The Master heard the shao in Ch’i and for three months did not notice the taste of the meat he ate. He said, ‘I never dreamt that the joys of music could reach such heights.’ — Analects VII.14 (Lau)
When Ataturk said “There is no revolution without music,” he had a very specific type of music in mind. The founder of modern Turkey had already brought and led the country through extraordinary change, from wars through ways to dress through the structure of government. At least in Andrew Mango’s interpretation, adoption of the European classical music tradition could then stand as a culmination of that national modernization, a sign that Turkey had arrived.
For Confucius, too, music had moral and political weight as well as aesthetic. Harmony was of great importance to him as a political theorist and as a system designer. Different components work together in harmonious co-operation in a well-built system. Confucius saw a well-functioning state working the same way: for example in XII.11, when everyone from the ruler on knows their place in the system, they can work together.
Carol Michaelson and Neil Macgregor link Confucius’ sense of harmony with the grand bronze ceremonial bells of the Spring and Autumn Period 春秋时代. These were large, expensive, technically sophisticated objects, only within the reach of a lord of a state. We can even imagine this institutional sound being the rather austere music Confucius so enjoyed, though it could have equally been zithers and pan pipes on a more intimate scale.
It’s a very personal, visceral, human reaction captured here, with senses overwhelmed by an aesthetic experience. It shows this reaction to the harmony of a system – a system of instruments in this case – as an intuitive one. It’s also a refined sense. Confucius is, amongst other things, a music critic and a censor, as in XV.11, where he says “Banish the tunes of Cheng” 放郑声远.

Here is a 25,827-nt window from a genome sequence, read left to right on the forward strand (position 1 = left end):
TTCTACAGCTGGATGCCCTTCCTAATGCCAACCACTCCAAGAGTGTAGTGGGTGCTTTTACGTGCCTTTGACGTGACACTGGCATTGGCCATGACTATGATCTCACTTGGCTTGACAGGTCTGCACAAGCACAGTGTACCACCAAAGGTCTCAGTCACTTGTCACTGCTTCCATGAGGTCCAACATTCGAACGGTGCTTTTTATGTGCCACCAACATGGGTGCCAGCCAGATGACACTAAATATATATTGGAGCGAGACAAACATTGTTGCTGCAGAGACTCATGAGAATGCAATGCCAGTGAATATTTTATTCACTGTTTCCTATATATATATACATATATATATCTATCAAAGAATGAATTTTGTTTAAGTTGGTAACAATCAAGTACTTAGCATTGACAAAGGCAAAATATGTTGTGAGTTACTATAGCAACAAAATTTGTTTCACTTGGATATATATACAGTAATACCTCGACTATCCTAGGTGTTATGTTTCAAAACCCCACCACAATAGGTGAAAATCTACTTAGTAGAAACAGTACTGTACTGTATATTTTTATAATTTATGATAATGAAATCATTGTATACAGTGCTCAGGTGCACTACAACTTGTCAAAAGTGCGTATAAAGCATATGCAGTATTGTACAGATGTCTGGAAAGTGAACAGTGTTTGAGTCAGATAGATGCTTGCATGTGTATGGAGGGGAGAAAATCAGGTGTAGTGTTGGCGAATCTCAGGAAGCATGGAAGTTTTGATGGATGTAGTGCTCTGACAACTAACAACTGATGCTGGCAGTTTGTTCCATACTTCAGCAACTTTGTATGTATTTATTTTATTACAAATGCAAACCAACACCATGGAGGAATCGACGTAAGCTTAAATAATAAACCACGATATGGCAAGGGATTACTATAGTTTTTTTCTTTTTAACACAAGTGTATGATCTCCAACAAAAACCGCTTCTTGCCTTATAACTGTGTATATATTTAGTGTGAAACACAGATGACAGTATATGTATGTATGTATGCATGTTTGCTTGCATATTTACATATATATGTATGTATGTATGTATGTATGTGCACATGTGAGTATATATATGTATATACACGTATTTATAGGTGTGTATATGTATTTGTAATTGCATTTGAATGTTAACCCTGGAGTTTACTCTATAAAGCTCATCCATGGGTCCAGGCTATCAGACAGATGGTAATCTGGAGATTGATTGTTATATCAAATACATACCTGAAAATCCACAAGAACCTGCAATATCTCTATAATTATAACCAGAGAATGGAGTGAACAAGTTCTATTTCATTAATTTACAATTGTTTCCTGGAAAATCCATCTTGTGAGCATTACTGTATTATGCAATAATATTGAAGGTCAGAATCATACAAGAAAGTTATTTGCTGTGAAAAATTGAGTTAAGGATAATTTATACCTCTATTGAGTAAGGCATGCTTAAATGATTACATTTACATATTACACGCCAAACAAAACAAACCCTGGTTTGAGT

This intuitive, trained, sense of how a system is assembled is of great value to a software developer. Kent Beck used the term Code Smell to refer to the sense something could be improved in a piece of software, based on a relatively short aquaintance with the code. Confucians have an auditory metaphor, rather than an olfactory one, but the idea of aesthetic cues for system building coming from non-conscious sources is the same. Code smells focus on the dischordant elements. Conversely, code can sing. The fix is in, everything compiles without warnings, the unit tests and acceptance tests are green, you deploy and run cleanly in production; the joys of software can reach such heights.
[B]elatedly we need to tell you that the musical ensemble would have been a happier mataphor[.] — DeMarco and Lister, Peopleware